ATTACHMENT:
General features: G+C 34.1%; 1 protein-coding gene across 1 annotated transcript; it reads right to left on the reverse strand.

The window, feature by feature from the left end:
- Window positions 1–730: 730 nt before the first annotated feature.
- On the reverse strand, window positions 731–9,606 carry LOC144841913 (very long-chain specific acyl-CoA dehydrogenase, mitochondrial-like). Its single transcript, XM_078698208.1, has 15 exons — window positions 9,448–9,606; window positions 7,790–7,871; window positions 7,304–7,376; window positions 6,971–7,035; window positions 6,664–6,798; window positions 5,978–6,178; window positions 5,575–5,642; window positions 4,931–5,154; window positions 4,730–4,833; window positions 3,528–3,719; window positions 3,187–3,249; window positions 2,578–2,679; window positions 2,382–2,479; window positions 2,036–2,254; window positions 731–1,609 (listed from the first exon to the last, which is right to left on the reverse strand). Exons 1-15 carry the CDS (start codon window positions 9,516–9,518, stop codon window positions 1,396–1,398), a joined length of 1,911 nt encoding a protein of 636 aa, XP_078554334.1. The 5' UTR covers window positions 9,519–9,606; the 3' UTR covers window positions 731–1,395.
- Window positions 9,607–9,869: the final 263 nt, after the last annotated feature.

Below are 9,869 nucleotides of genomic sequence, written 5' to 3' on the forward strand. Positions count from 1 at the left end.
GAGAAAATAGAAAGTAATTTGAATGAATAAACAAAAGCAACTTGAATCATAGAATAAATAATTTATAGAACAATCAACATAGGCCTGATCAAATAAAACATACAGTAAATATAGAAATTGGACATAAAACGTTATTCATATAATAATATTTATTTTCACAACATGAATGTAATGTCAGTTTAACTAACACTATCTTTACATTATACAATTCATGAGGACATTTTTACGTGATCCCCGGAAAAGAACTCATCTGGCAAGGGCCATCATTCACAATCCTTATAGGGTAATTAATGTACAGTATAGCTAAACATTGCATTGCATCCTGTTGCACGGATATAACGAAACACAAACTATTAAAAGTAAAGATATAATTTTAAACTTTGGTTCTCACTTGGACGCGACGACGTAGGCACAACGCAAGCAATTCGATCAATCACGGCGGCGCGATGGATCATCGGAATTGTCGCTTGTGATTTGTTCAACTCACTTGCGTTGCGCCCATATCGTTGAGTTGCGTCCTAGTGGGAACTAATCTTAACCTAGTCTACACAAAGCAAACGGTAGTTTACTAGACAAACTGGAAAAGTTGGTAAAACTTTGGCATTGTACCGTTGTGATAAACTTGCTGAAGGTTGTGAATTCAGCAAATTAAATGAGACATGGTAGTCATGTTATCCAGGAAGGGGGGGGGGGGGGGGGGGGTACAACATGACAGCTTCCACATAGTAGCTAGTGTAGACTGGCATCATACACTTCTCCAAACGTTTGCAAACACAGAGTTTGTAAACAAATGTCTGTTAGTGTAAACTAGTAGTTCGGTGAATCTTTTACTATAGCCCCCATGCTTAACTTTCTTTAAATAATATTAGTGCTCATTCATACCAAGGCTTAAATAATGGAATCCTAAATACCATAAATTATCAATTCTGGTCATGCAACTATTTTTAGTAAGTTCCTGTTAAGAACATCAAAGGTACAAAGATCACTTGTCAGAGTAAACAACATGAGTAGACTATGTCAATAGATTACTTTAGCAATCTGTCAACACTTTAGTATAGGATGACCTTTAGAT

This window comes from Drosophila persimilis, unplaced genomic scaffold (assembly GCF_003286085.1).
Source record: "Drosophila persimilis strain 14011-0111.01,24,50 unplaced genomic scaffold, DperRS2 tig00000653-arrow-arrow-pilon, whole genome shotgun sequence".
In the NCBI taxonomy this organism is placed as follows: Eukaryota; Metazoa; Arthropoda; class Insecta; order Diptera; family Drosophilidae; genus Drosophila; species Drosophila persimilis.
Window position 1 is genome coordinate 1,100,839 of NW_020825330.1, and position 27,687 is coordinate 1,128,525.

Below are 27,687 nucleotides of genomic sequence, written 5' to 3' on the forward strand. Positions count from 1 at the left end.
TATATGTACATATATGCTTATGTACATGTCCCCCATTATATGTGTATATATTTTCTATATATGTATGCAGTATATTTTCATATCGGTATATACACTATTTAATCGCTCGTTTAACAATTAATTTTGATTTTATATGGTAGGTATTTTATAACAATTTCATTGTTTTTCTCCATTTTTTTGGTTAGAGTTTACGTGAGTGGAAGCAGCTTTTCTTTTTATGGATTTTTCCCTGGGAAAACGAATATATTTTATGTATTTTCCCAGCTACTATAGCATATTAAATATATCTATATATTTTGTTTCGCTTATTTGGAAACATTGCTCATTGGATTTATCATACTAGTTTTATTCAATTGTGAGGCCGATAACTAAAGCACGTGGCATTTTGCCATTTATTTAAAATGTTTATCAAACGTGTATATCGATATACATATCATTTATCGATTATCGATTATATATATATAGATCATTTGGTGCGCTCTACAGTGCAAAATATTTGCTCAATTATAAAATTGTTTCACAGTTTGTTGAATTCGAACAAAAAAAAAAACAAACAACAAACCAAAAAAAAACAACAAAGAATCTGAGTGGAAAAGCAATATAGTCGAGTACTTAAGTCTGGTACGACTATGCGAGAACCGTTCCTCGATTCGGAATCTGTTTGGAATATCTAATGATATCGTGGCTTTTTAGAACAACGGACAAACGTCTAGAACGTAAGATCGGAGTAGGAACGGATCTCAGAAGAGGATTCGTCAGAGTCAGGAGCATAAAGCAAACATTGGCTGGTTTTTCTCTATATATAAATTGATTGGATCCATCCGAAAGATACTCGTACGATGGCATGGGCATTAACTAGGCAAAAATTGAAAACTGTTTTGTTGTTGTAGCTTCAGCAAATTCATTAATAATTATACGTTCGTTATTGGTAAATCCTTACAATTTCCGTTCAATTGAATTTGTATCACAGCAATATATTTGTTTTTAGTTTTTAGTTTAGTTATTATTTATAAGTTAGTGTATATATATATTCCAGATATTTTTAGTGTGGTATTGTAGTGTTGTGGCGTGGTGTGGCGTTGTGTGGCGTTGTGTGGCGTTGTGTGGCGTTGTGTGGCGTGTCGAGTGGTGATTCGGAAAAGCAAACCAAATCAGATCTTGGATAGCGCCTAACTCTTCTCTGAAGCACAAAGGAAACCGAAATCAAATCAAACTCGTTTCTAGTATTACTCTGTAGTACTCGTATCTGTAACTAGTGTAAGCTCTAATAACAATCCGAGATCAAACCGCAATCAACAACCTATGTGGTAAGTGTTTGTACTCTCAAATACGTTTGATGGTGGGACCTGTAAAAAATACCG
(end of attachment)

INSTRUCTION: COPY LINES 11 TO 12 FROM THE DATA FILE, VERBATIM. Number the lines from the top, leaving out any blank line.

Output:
Window position 1 is genome coordinate 1,100,839 of NW_020825330.1, and position 27,687 is coordinate 1,128,525.

Below are 27,687 nucleotides of genomic sequence, written 5' to 3' on the forward strand. Positions count from 1 at the left end.